Skip to Main Content
Have library access? Log in through your library
Jews and the Civil War

Jews and the Civil War: A Reader

Jonathan D. Sarna
Adam Mendelsohn
Copyright Date: 2010
Published by: NYU Press
Pages: 445
https://www.jstor.org/stable/j.ctt9qft61
  • Cite this Item
  • Book Info
    Jews and the Civil War
    Book Description:

    At least 8,000 Jewish soldiers fought for the Union and Confederacy during the Civil War. A few served together in Jewish companies while most fought alongside Christian comrades. Yet even as they stood shoulder-to-shoulder on the front lines, they encountered unique challenges.In Jews and the Civil War, Jonathan D. Sarna and Adam Mendelsohn assemble for the first time the foremost scholarship on Jews and the Civil War, little known even to specialists in the field. These accessible and far-ranging essays from top scholars are grouped into seven thematic sections--Jews and Slavery, Jews and Abolition, Rabbis and the March to War, Jewish Soldiers during the Civil War, The Home Front, Jews as a Class, and Aftermath--each with an introduction by the editors. Together they reappraise the impact of the war on Jews in the North and the South, offering a rich and fascinating portrait of the experience of Jewish soldiers and civilians from the home front to the battle front.

    eISBN: 978-0-8147-8679-6
    Subjects: History

Table of Contents

Export Selected Citations Export to NoodleTools Export to RefWorks Export to EasyBib Export a RIS file (For EndNote, ProCite, Reference Manager, Zotero, Mendeley...) Export a Text file (For BibTex)
  1. Front Matter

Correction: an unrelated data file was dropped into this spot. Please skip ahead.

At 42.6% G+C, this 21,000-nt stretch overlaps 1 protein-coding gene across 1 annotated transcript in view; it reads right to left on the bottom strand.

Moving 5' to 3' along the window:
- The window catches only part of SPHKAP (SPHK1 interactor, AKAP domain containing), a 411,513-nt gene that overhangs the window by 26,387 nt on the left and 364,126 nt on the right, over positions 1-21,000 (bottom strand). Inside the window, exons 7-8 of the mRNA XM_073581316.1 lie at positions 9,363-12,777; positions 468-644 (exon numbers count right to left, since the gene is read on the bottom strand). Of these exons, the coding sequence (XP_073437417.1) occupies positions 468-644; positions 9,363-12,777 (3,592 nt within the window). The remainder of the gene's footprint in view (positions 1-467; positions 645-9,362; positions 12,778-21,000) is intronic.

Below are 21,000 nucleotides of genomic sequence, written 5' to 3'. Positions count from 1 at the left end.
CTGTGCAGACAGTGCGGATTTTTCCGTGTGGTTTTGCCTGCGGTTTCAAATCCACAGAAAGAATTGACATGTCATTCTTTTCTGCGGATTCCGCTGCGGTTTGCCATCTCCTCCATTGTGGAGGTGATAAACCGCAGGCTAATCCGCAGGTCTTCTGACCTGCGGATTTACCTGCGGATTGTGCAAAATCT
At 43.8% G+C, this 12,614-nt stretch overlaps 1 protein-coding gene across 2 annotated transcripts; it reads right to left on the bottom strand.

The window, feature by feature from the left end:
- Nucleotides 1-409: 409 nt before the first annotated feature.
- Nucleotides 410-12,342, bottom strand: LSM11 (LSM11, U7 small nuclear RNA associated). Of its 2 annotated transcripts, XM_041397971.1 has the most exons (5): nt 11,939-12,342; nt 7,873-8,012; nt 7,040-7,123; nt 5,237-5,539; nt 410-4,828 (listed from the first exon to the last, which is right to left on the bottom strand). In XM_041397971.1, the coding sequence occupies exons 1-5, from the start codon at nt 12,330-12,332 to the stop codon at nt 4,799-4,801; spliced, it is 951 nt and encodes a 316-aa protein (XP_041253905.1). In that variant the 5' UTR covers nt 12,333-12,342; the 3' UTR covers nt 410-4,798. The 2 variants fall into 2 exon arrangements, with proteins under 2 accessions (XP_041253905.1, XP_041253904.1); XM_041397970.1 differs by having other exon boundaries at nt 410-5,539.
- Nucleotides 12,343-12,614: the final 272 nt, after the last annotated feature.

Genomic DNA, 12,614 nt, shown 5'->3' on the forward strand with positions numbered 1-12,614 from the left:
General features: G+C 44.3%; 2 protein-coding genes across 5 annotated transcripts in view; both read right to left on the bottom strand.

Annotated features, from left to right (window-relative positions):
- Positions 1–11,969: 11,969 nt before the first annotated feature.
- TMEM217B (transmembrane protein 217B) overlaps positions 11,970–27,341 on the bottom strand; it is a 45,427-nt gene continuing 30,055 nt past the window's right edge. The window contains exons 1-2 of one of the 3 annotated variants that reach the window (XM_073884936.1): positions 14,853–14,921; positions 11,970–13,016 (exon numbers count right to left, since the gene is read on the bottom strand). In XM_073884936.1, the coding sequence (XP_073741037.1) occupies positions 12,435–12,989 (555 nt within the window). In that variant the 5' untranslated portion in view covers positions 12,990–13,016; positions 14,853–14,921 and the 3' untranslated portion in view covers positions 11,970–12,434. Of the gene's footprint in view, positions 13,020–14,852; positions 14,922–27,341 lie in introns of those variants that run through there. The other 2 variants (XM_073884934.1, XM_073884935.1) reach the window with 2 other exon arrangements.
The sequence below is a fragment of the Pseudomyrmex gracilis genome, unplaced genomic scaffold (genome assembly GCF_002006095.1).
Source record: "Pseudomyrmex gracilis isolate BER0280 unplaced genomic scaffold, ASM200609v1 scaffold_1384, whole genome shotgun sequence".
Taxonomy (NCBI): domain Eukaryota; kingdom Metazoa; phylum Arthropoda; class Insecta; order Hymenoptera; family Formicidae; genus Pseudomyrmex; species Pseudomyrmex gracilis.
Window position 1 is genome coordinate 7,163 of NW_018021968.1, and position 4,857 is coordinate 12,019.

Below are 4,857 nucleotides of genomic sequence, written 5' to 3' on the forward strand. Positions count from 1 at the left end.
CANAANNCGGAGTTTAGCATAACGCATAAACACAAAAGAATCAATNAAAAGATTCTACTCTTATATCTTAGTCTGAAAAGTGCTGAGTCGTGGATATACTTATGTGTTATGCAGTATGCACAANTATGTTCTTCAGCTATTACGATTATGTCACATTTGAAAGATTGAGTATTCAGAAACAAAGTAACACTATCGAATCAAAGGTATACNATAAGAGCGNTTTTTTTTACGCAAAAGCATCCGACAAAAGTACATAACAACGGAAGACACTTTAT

(pp. i-vi)
  2. Table of Contents
    (pp. vii-viii)
  3. Preface
    (pp. ix-x)
  4. Introduction: Before Korn: A Century of Jewish Historical Writing about the American Civil War
    (pp. 1-26)
    Adam Mendelsohn

    The history of scholarship on the American Jewish experience of the Civil War can be neatly divided into two eras. From the 1880s—when Jewish participation in the conflict first attracted sustained attention—until 1950, the field was dominated by enthusiastic amateur historians. A second era began in 1951, when Bertram Korn, an ordained rabbi who had served as a Marine Corps chaplain in the latter stages of World War II, publishedAmerican Jewry and the Civil War, based on his doctoral thesis at Hebrew Union College in Cincinnati.¹ In spite of producing several other significant volumes, Korn is best...

  5. Overview: The War between Jewish Brothers in America
    (pp. 27-46)
    Eli N. Evans

    For Jews in America, the Civil War was a watershed that involved Jewish soldiers from all over the nation. Jews served in both armies and helped in the war effort in many other ways. Serving their countries under fire and fighting side by side with their Gentile comrades in arms accelerated the process of acculturation, not only through their self-perceptions, but also because of the reactions of the community around them. Jewish immigrants who had only recently arrived in America and thought of themselves as Germans came to see themselves not only as Americans, but as Americans who belonged. And...